Then your traffic immediately begins to plummet and you level off at a daily visitor number somewhere slightly higher than where it was.

There are exceptions where people gained a massive following after a single guest post, but this is not the rule and it’s highly unlikely to happen to you – especially if you’re counting on it.

If that’s what you’re waiting for, move on. There’s enough noise in the blogosphere without all of us having to contend with your vanity. The people who experience that kind of exponential growth actually have something to say and someone to say it to.

I’m ashamed to say that, on the day my infamous magic post went live, I was not one of these people.

Herein lies my problem.

You Have to Care About the People

I wrote a perfect guest post for a blog relevant to mine with the sole intention of inflating my subscriber number.

I wasn’t all that concerned about why they subscribed. I didn’t worry myself with the trivial task of giving them as much value and incentive as I could. I already had an awesome free ebook and I was far too busy preparing for rockstardom.

It was a game of numbers for me. If I could get X number of people to my site, then I should be able to get at least Y number of subscribers. The math was good enough for me.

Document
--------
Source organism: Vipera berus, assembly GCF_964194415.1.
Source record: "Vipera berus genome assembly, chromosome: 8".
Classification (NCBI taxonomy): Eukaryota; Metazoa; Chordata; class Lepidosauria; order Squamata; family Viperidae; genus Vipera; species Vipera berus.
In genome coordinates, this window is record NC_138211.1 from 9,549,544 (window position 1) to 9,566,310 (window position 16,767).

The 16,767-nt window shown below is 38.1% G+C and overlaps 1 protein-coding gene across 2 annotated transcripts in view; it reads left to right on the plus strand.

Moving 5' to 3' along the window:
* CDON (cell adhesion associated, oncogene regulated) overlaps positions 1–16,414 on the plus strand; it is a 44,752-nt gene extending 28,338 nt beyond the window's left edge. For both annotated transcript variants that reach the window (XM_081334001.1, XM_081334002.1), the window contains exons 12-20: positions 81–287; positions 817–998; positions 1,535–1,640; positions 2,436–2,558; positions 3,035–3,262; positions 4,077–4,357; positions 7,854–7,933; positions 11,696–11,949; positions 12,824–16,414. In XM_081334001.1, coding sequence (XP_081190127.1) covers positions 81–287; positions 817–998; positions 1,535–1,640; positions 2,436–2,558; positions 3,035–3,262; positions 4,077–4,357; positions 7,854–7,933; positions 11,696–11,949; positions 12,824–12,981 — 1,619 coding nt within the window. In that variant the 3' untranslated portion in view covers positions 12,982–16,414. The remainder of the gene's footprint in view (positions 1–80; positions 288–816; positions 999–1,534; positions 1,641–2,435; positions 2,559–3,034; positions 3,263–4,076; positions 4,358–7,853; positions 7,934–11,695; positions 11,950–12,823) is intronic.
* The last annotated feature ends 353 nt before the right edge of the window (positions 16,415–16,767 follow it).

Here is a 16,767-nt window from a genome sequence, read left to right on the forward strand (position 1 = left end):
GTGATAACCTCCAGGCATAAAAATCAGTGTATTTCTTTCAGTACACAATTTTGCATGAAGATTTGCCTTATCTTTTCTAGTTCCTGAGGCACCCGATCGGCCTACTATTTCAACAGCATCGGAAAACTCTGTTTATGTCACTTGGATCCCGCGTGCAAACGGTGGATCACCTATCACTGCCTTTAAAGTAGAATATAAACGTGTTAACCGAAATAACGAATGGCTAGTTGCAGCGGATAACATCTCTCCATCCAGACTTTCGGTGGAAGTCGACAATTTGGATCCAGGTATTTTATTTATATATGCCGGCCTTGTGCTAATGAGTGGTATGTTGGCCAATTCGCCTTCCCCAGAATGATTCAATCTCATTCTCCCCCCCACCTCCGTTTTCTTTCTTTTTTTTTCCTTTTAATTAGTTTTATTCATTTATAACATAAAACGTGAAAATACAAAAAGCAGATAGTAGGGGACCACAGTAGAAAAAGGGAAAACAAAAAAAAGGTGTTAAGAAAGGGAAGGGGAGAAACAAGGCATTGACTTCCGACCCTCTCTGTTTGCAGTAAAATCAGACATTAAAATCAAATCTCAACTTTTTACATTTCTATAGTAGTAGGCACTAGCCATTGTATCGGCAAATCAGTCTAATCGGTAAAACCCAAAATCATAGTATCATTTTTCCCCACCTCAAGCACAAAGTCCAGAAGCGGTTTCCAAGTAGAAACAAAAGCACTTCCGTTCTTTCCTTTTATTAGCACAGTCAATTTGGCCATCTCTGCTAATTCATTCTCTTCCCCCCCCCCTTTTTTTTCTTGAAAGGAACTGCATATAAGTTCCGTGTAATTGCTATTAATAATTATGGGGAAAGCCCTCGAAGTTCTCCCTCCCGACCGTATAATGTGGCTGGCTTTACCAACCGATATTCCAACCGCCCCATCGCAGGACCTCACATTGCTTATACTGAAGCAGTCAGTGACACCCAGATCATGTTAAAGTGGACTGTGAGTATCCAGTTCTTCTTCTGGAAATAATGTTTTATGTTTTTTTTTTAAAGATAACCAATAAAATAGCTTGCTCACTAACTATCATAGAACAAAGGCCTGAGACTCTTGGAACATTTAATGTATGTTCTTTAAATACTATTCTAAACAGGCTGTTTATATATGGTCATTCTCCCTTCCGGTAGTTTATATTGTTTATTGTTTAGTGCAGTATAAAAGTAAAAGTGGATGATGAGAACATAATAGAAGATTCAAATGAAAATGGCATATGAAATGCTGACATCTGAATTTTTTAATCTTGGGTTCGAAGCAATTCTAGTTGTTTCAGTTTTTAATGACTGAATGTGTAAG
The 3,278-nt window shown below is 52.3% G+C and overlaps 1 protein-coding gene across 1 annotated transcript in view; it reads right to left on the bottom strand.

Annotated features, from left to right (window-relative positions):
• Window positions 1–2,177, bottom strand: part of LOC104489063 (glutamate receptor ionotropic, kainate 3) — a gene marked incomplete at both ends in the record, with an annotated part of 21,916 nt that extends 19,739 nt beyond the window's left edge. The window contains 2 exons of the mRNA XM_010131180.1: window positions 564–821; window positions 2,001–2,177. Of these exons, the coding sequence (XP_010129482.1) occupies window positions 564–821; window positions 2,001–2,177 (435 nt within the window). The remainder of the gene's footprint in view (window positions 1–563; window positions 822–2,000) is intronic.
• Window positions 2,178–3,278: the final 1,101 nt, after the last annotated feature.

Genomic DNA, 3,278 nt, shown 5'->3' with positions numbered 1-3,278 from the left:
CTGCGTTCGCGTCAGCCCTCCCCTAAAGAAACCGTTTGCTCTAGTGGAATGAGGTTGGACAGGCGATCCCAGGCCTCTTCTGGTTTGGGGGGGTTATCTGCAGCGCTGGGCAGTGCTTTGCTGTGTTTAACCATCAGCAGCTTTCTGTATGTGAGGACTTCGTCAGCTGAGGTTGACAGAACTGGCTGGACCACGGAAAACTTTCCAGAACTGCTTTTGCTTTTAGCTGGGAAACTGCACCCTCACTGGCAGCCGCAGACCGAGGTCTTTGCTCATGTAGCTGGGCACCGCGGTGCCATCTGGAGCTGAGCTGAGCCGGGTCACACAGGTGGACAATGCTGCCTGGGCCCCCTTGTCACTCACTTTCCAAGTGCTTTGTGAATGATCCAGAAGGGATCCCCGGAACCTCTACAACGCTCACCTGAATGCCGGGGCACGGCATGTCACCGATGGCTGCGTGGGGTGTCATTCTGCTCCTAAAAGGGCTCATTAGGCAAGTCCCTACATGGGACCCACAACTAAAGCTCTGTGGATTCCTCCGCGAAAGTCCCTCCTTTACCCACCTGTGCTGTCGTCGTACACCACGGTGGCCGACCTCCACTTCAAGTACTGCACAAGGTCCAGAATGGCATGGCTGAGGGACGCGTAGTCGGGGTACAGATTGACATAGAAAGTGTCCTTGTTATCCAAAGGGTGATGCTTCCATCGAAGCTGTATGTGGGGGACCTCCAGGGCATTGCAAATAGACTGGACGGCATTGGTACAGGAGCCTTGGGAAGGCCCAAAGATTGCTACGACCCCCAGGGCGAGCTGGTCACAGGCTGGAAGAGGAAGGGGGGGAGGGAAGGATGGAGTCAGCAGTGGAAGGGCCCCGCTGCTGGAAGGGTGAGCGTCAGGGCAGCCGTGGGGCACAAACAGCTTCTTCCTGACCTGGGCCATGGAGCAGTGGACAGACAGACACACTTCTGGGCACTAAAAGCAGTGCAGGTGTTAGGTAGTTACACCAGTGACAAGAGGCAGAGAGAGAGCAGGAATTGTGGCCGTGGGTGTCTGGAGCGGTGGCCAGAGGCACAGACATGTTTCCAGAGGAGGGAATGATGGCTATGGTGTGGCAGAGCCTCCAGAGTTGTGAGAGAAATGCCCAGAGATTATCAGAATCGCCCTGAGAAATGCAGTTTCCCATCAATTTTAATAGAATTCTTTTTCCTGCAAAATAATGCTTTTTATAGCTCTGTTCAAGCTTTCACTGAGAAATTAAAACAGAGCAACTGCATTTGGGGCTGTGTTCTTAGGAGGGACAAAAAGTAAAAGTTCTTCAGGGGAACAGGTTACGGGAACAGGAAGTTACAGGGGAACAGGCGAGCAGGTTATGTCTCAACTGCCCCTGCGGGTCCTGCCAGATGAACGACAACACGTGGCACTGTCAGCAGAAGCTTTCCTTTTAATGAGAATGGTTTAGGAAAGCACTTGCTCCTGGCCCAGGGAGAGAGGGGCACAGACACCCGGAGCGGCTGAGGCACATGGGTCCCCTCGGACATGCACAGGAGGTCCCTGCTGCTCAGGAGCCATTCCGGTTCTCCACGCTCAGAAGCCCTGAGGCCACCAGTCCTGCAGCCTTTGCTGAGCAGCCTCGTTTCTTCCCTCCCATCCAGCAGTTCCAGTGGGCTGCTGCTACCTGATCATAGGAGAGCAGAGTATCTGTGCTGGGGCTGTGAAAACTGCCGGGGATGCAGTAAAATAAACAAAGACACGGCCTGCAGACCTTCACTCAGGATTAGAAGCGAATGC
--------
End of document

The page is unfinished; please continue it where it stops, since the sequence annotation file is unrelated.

As it turns out, my potential subscribers didn’t give two craps about the math. In my oversaturated niche, people don’t just subscribe for the ebook; they subscribe for the long term relationship. My readers are in it for the long haul and I wasn’t giving them a good enough reason to stick around.

I lost sight of why I started blogging in the first place: to help my readers live a live on their own terms. I expected them to do the heavy lifting for me, and that’s just not how it works.

After I crawled out from under the bed, got sober, and thought about it for a while, I decided that from now on I would roll out the red carpet for every single visitor to my site.

Once I shifted my focus from my readers at large, a nameless, shapeless mass that is supposed to convert at a certain rate, to my individual reader, a person above all else, everything started to change.